Tower Three would be located at the northwest corner of Mission and First Streets. This 15-story, 174-foot tall building (184 feet tall to the top of the parapet), would include retail space and a residential lobby on the ground floor and 22 residential units on the upper levels. Tower Three would be separated from the rest of the proposed project by a “T” shaped parcel (84 First Street) that is not under the control of the project sponsor and not included in the project site.
The project as proposed would either require approval of the proposed Transit Center District Plan and accompanying rezoning with respect to increased height limits or a site-specific amendment of the Planning Code and General Plan height maps by way of the Board of Supervisors upon recommendation from the Planning Commission.
Next step, the preparation of an Environmental Impact Report (EIR).
Comments from Plugged-In Readers
Those towers will be a beautiful sculptural addition to the skyline. I hope it can happen and the space gets filled. Who’s going to finance it though?
Gil is gonna have a fit!
This is not the plan for the 1k foot transit tower correct?
[Editor’s Note: Correct. That would be the Pelli Clarke Pelli design, but we can see how there could be some confusion.]
Not a boring square box. Planning will never approve it.
Beautiful. I’m excited to see some more detailed renderings and am glad SOM still has a shot in the neighborhood after losing the Transbay Tower competition. Come on economy!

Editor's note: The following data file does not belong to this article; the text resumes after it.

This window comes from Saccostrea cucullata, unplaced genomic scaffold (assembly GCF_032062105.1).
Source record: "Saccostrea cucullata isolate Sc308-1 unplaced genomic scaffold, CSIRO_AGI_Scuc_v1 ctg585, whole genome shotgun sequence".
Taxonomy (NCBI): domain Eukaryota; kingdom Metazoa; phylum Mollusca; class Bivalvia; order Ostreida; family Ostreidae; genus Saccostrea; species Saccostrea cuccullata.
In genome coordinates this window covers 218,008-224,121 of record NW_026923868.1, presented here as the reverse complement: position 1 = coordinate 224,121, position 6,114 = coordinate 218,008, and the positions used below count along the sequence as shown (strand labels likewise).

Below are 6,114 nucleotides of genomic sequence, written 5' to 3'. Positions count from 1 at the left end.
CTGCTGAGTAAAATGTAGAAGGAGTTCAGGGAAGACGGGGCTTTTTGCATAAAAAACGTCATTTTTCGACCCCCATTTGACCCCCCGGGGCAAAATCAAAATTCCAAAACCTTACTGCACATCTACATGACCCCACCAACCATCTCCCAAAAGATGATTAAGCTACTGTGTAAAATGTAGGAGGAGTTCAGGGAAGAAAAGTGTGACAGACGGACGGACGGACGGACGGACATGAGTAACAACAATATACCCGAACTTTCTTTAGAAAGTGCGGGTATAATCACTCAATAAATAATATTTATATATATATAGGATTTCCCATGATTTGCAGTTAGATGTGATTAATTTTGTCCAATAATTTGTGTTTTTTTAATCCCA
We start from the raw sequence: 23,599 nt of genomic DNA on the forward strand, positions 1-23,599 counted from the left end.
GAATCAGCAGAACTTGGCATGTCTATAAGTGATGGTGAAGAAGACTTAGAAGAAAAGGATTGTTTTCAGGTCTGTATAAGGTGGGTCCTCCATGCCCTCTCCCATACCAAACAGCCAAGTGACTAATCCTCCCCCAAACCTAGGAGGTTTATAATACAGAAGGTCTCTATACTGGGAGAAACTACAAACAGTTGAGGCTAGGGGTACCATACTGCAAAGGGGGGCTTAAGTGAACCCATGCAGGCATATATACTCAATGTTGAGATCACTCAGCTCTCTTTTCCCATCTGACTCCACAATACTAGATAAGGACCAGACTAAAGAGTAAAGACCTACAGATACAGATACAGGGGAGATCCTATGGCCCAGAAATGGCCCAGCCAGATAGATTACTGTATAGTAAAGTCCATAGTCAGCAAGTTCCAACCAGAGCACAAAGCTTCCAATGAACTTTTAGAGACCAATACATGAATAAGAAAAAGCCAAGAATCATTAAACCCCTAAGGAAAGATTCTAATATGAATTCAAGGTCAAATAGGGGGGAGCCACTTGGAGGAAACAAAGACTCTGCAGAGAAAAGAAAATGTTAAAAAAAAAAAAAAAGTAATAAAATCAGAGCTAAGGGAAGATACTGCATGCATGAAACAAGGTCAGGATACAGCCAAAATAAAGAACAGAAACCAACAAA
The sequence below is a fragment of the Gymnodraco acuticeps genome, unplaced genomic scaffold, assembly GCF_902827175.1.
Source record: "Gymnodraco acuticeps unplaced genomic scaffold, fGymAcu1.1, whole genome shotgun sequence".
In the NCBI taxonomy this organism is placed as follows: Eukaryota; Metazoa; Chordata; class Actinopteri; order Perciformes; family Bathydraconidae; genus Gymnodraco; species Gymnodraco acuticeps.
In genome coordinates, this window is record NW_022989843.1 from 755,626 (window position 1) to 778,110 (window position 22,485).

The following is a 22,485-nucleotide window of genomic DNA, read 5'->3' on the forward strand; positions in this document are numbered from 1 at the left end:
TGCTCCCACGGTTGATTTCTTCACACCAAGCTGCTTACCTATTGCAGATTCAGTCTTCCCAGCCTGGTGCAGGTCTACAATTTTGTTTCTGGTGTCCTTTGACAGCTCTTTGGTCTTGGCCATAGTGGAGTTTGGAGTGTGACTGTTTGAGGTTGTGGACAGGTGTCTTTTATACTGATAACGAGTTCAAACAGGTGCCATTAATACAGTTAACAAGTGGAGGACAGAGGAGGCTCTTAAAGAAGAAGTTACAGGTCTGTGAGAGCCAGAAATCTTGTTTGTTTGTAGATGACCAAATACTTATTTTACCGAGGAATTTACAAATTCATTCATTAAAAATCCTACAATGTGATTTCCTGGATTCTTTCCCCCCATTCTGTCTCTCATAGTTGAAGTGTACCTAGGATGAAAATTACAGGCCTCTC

180 residential units…only? Hardly enough votes to swing a dead dog election in District 6. Daly is much smarter than I thought.
am i reading this right? are they going to take away my jack in the box?!
By the time it’s built you’ll have died of heart disease.
Nothing to worry about!
I’m with R. I thought the only permitted new construction in the FiDi was sheer glass curtain walls to the lot line, with rectilinear lines.
Looks good so far.
I can’t get by that the site contains three separate parcels (510 Mission, 40 & 84 First) “not under the control of the project sponsor and not included in the project”..
600+ & 900+ ft tall towers ?
There’s gotta be a screwball back story.
And don’t even get me started on the windmills, panels, propellers and what not….
These look like square boxes to me, with rounded edges. Correct me if i’m missing something.
Organic rectangle. I’m liking. Similar shape as Pelli’s Transbay tower, v similar to the recently approved Pelli near Empire State Building. No? Appears a trend and a good one given the boxiness of Main/Fremont St (San Fran) and 6th Ave NYC. Not comparing other than rigidity of the existing visual experience in both places.
I think we all need to start using the word “undulate” more when talking about possible future SF skylines.